If you say, I’m going to figure out how to feel alive and be alive inside of the parameters, lifeinside of this deck of card, this hand of card that life has dealt with me, because I said forever. I guess at the end of the day, I can’t let you off the hook either way.


I can tell you what I would do, but I don’t think that’s helpful here. I can also tell you, telling you what I would do right now on this side of this thing actually happening probably isn’t even true.

Yeah, this is not something I… In fact, people started asking me early on, have you thought about divorcing him? I just was like, Absolutely not. That is a ridiculous idea, and it’s just been long enough. I know if the roles were reversed, knowing what I know now, I would tell him, go find somebody. Go find somebody to be with and be happy with. And one thing, I am a religious person. I’ve talked a lot about prayer and faith. My religion, my husband and I were married in our temple, and we were married for what we call time and all eternity. One thing I know is if I were divorced from him, it would separate us for this life. But I know and fully intend on living with him in the next life forever. I know that that’s something in my religion that some man would be very cautious to evendate me, knowing that I have been sealed to my husband, because that would mean that whatever marriage we have here would not extend beyond this life, if that makes sense. Just as a frame of reference for where I am at.

Sure. I don’t have any reference point for your religious background, but I would say, based on what you just said, if this is a cosmic linkage, if this is a forever together, what’s the rush? If you truly believe that.

I do. I know everything is going to work out. I know God’s got a plan, and in the end, it’s going to.

Be- But you don’t like his plan.

I don’t like it. You don’t like it. I can’t help but think with 30 more years in me in this life, what it is this idea of finding somebody to have some companionship with for the next 20, 30 years. I know where. I can tell what you’re thinking and then pointing it. Can you tell that?

Yeah, you don’t know what I’m thinking. You don’t know what I’m thinking. I’m thinking how hard this is. I’m trying to think.

Ultimately, my biggest, I’ve got an eight-year-old, like I said, my next oldest is 16, and I’ve got older kids out of the house. He is my biggest concern at this point, is this eight-year-old that I have still at home. In no way would I ever do anything that would make life harder for him or jeopardize my relationship with him, for sure.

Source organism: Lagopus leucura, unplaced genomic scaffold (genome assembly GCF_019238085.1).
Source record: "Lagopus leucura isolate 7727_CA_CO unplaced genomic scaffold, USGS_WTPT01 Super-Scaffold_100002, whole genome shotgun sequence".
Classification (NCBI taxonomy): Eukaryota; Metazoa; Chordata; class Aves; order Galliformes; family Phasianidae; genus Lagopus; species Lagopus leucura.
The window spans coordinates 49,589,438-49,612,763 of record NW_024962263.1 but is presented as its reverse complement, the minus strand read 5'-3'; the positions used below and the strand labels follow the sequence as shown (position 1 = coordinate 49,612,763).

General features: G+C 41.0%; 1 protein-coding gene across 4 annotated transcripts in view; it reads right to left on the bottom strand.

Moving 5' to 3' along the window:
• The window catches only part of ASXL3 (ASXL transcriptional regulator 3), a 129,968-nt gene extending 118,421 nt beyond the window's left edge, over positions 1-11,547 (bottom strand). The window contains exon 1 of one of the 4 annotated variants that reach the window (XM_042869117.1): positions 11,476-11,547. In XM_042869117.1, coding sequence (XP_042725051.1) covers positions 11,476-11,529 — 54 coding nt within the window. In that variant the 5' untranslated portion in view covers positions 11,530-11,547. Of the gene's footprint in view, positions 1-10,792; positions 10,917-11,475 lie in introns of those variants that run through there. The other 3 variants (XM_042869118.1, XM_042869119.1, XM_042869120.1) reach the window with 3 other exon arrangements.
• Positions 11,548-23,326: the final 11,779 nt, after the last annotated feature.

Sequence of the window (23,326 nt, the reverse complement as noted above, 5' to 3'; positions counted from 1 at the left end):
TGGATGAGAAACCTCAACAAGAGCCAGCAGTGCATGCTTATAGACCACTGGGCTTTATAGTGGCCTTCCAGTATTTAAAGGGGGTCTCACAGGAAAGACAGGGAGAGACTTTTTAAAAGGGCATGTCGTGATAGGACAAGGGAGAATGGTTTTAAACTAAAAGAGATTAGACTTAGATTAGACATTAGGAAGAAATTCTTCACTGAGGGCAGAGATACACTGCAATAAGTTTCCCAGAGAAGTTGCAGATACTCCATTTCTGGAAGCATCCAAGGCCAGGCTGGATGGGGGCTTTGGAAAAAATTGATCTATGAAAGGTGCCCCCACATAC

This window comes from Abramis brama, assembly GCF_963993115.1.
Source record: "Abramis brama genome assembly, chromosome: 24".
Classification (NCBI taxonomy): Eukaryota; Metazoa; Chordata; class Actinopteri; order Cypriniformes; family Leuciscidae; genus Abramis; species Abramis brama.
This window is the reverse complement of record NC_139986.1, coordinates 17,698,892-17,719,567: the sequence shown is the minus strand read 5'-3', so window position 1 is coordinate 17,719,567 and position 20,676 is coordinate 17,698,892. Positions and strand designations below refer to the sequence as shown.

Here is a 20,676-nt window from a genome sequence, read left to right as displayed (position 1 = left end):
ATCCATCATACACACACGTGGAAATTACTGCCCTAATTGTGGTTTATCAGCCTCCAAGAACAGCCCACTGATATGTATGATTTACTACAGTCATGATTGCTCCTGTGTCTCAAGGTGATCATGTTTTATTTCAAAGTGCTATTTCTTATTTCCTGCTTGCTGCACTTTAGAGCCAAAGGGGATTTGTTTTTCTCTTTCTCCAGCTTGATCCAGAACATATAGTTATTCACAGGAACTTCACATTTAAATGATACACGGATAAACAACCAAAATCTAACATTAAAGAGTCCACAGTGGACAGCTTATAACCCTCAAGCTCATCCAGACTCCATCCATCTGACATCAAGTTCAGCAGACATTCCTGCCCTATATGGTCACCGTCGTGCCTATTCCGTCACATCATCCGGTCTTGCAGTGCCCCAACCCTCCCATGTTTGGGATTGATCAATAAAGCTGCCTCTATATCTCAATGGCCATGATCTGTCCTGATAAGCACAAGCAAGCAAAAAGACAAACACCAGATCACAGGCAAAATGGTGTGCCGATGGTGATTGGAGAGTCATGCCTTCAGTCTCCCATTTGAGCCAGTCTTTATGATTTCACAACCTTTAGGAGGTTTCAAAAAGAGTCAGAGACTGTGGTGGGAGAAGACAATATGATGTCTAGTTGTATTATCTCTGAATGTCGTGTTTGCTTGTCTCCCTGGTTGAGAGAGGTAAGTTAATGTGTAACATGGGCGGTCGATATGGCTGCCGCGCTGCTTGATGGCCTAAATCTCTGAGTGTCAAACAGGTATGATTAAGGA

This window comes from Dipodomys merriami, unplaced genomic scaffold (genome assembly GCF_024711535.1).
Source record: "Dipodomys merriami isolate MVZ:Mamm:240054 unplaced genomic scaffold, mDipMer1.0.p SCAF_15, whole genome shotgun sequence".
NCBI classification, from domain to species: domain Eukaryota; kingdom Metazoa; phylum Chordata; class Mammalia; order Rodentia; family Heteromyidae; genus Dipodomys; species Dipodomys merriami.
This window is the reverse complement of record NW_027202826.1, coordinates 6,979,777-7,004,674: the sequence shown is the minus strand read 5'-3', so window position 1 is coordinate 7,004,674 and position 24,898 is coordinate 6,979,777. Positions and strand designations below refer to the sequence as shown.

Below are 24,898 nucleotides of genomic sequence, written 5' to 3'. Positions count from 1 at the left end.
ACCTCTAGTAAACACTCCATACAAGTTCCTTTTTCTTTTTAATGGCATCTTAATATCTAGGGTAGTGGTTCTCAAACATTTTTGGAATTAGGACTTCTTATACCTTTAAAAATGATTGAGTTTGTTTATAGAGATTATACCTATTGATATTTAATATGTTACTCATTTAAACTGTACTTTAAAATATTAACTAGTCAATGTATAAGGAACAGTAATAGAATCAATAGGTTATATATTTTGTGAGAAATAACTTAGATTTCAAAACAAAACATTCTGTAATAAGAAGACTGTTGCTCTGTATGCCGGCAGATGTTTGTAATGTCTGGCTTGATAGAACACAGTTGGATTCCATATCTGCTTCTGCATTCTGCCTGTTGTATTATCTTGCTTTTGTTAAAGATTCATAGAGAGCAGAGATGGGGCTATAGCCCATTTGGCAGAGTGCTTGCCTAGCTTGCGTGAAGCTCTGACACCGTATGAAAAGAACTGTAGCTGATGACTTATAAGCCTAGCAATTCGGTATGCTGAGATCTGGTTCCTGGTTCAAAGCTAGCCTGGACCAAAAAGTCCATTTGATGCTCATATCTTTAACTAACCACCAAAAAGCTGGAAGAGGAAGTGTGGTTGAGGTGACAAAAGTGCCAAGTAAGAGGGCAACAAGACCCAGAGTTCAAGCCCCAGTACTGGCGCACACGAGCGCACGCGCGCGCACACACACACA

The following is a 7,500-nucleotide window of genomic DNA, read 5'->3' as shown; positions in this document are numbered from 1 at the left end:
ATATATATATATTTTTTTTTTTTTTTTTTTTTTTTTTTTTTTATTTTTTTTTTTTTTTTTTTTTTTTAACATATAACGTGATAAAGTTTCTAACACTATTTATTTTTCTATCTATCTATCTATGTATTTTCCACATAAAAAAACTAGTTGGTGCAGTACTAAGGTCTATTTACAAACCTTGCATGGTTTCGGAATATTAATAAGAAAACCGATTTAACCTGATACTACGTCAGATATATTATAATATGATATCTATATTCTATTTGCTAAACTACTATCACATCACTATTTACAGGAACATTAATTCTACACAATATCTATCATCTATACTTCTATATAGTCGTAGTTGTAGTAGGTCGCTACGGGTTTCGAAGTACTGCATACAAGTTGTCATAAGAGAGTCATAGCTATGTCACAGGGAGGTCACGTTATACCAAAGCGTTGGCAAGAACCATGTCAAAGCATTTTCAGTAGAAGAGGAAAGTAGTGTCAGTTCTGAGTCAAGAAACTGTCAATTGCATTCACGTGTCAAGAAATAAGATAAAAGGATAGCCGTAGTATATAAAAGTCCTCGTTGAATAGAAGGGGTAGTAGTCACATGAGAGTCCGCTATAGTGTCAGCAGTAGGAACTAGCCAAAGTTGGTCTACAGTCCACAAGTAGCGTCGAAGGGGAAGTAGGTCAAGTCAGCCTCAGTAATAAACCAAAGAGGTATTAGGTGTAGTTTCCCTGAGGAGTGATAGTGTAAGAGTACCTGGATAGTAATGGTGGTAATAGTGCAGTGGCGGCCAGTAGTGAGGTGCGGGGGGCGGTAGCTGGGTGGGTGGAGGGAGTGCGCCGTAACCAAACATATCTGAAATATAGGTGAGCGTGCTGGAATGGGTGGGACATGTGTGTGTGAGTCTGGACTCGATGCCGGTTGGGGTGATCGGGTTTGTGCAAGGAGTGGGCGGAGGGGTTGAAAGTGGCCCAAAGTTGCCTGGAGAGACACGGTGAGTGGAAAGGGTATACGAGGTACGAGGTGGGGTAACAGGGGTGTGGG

Again, not a judgment question, but just a question, curiosity question.


You be showing that eight-year-old that there is a boundary to forever? There comes a day when mom moves on. What do you think?

I don’t know if that’s the truthful one.

I’m not going to give you the satisfaction of telling you what I.

Really think. Just give me permission, John. I’m not giving you a chance. Just tell me what I want to hear. Nobody ever does.

Listen, no. I hear a woman who deeply loves her husband.


Hear a woman who has not yet opened her hands up to the fact that you can’t control any of this. Every step of the way, you’re continuing to control, continuing to try to control, continuing to try to control, even to the point that you got everybody together to plan for the end that you don’t get to decide. There’s no possible way I’m going to sit in judgment of you on any decision that you make. I do believe that you get to choose to feel alive and to be alive in whatever context you find. I also believe that for sickness and in health and covenant, I don’t know, still means something.

I’m trying to think of what my life would be like dating Diane, who’s like, No, I still love this guy. I’m linked cosmically forever to this guy. I’m still going to go take care of him every week. I just needed some cover so you and I could hook up.


Are certainly men that will take you up on that.

I’ve talked to a couple of friends, and that’s what I said. Say, I go ahead and do this. What guy in his right mind?

There’ll be a line of them, Diane. There’s a bunch of just- Take that on. -shady people out there. No, they’ll be there. They’ll be there. They’ll be there, no question. But it all comes back to you. It comes back to you. Just talking to you, you’re exhausted. Every plan you’ve made along the way for the last five years has not worked out as you wanted it to. Your next option to try to control what happens next is what it sounds like to me to violate one of your core tenants, one of your core beliefs religiously, one of your core beliefs in love because you’re real lonely and you’re really exhausted. But again, it looks like yet another attempt to control what happens next because you’ve been out of control for five years. I would suggest before you go file for divorce, you spend some time with open hands and fully leaning into, probably with your kids too. I don’t control any of the outcomes now. I’m going to stop racing and seeking to try to find another outcome that I can control. God Almighty, yes, it feels good when people reach out. That feels good when you’ve been married and you’re happily married.

That feels good when somebody reaches out and tells you they miss you or they like you or checking in on you. I would tell you to take a break. Take a break from visiting for a bit. Take a break from the divorce conversation for a bit. Take a break from talking to this guy for a bit. Maybe your prayer switch is from, Okay, what about this? Okay, what about this? Okay, what about this? Instead, your prayer switch is to, I’ve got no control and I’ve got no power. Please lead me into what comes next. Again, I don’t know your faith tradition. I don’t know your religious tradition. I know you’ve been trying to control stuff for a long, long time. So sorry, I can’t give you my truest, deepest thoughts on this one. What I can tell you is unhook all the breaks and just sit for a minute. Maybe talk to your kids, maybe get some wisdom from your friends, but seek to be alive outside of some new romantic relationship for just a minute. Seek to be at peace. Seek to open your hands and say, Okay, I could draw nothing. Get me through tomorrow.

And really dig in on the promises that you made for forever. Because you’re the one that made them. And if you make this other choice, you’re going to be the one that breaks them. And Diane is going to have to live with Diane. Thank you so much. I’m so grateful for your bravery. You’re awesome. Call anytime.